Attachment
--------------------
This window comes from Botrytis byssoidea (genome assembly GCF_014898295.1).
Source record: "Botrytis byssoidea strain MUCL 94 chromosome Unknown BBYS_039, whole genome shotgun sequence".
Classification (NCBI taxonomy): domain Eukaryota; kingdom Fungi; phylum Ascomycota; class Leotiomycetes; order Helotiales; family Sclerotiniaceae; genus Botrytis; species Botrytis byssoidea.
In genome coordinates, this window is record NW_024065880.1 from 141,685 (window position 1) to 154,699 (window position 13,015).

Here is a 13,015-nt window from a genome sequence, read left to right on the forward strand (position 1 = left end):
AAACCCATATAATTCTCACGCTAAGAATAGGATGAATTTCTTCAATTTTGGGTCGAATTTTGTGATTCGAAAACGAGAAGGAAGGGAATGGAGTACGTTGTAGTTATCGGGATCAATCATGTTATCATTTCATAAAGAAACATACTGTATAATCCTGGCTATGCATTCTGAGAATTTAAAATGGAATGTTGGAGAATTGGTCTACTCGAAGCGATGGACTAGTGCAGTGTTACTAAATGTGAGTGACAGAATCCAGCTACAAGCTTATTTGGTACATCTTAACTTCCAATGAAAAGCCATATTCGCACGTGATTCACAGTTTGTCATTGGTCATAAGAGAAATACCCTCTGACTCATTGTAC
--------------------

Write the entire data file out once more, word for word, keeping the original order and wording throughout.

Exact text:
This window comes from Botrytis byssoidea (genome assembly GCF_014898295.1).
Source record: "Botrytis byssoidea strain MUCL 94 chromosome Unknown BBYS_039, whole genome shotgun sequence".
Classification (NCBI taxonomy): domain Eukaryota; kingdom Fungi; phylum Ascomycota; class Leotiomycetes; order Helotiales; family Sclerotiniaceae; genus Botrytis; species Botrytis byssoidea.
In genome coordinates, this window is record NW_024065880.1 from 141,685 (window position 1) to 154,699 (window position 13,015).

Here is a 13,015-nt window from a genome sequence, read left to right on the forward strand (position 1 = left end):
AAACCCATATAATTCTCACGCTAAGAATAGGATGAATTTCTTCAATTTTGGGTCGAATTTTGTGATTCGAAAACGAGAAGGAAGGGAATGGAGTACGTTGTAGTTATCGGGATCAATCATGTTATCATTTCATAAAGAAACATACTGTATAATCCTGGCTATGCATTCTGAGAATTTAAAATGGAATGTTGGAGAATTGGTCTACTCGAAGCGATGGACTAGTGCAGTGTTACTAAATGTGAGTGACAGAATCCAGCTACAAGCTTATTTGGTACATCTTAACTTCCAATGAAAAGCCATATTCGCACGTGATTCACAGTTTGTCATTGGTCATAAGAGAAATACCCTCTGACTCATTGTAC